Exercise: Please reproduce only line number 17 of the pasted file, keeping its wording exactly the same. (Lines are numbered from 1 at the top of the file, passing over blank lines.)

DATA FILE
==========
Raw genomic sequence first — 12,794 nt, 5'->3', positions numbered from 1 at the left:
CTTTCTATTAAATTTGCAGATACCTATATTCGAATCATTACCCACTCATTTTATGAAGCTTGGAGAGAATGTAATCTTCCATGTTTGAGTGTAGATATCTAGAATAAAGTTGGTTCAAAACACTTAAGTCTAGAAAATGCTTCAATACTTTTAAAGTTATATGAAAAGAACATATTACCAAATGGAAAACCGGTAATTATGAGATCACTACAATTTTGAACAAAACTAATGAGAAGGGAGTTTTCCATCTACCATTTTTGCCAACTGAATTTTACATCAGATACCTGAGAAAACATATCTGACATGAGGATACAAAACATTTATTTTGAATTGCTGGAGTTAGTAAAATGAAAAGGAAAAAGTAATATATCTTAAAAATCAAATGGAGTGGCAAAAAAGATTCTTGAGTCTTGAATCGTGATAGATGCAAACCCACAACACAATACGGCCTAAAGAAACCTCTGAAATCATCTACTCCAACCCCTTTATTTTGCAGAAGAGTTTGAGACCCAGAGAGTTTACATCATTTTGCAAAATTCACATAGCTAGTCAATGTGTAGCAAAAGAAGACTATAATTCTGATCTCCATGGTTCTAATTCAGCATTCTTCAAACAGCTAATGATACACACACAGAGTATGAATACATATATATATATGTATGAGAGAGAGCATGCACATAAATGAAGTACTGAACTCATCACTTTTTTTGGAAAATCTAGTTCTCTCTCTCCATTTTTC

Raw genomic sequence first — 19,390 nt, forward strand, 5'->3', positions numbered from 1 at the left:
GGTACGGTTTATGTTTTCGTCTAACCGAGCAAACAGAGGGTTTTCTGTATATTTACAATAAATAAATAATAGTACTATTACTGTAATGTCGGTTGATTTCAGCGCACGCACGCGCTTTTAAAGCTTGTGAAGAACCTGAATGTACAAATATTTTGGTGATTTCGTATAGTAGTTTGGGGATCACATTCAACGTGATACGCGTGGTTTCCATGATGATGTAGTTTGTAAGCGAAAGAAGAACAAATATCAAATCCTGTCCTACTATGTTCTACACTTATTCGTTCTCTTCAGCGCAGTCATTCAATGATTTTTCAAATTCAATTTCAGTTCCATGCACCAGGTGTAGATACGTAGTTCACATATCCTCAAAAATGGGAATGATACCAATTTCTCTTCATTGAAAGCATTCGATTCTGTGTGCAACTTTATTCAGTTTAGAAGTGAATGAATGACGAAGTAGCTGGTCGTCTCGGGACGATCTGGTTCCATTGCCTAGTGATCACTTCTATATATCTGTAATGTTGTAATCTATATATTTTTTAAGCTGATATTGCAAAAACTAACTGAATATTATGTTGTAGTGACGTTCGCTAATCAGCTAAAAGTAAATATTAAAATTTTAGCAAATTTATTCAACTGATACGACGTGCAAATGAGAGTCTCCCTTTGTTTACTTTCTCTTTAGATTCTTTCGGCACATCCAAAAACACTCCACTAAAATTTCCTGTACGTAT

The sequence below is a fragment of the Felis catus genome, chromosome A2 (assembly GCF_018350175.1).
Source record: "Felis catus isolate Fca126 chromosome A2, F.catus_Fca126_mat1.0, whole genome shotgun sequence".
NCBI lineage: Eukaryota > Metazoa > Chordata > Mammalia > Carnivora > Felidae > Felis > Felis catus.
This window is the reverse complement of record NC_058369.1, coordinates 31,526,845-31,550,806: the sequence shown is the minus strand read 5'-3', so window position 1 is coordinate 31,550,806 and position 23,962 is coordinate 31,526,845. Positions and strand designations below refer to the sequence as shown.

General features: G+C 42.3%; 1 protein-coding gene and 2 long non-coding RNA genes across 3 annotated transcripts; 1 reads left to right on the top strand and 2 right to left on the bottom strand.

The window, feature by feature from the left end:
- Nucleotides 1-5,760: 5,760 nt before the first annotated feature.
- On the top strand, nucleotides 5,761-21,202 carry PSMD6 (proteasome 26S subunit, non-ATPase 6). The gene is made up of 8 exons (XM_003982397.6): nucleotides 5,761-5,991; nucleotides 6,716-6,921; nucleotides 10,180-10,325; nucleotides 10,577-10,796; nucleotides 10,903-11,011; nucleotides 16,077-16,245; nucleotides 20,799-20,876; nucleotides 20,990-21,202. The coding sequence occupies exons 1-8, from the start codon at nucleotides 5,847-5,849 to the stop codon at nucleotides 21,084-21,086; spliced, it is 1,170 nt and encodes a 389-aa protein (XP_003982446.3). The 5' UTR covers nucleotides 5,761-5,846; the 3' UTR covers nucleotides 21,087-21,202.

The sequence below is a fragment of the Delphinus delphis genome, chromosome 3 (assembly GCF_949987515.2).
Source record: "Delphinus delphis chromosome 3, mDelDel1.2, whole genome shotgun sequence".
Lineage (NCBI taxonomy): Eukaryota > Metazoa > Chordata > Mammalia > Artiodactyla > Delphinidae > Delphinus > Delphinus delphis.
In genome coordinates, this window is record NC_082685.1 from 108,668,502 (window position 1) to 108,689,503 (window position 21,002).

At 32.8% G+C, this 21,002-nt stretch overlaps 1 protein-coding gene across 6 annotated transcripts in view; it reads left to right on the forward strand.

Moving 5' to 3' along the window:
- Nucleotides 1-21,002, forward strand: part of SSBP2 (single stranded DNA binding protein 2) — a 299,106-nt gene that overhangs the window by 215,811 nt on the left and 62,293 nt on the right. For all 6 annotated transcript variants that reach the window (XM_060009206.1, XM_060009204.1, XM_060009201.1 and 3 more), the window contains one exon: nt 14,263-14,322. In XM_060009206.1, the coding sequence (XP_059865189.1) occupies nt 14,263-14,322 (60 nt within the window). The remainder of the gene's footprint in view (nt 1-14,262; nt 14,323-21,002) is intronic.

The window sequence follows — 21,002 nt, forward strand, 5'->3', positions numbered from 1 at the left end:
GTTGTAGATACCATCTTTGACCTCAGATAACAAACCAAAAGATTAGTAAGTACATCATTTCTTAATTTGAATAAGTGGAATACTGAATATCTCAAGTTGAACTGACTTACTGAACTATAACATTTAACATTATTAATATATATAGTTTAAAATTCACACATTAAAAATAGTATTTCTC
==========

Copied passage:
At 32.8% G+C, this 21,002-nt stretch overlaps 1 protein-coding gene across 6 annotated transcripts in view; it reads left to right on the forward strand.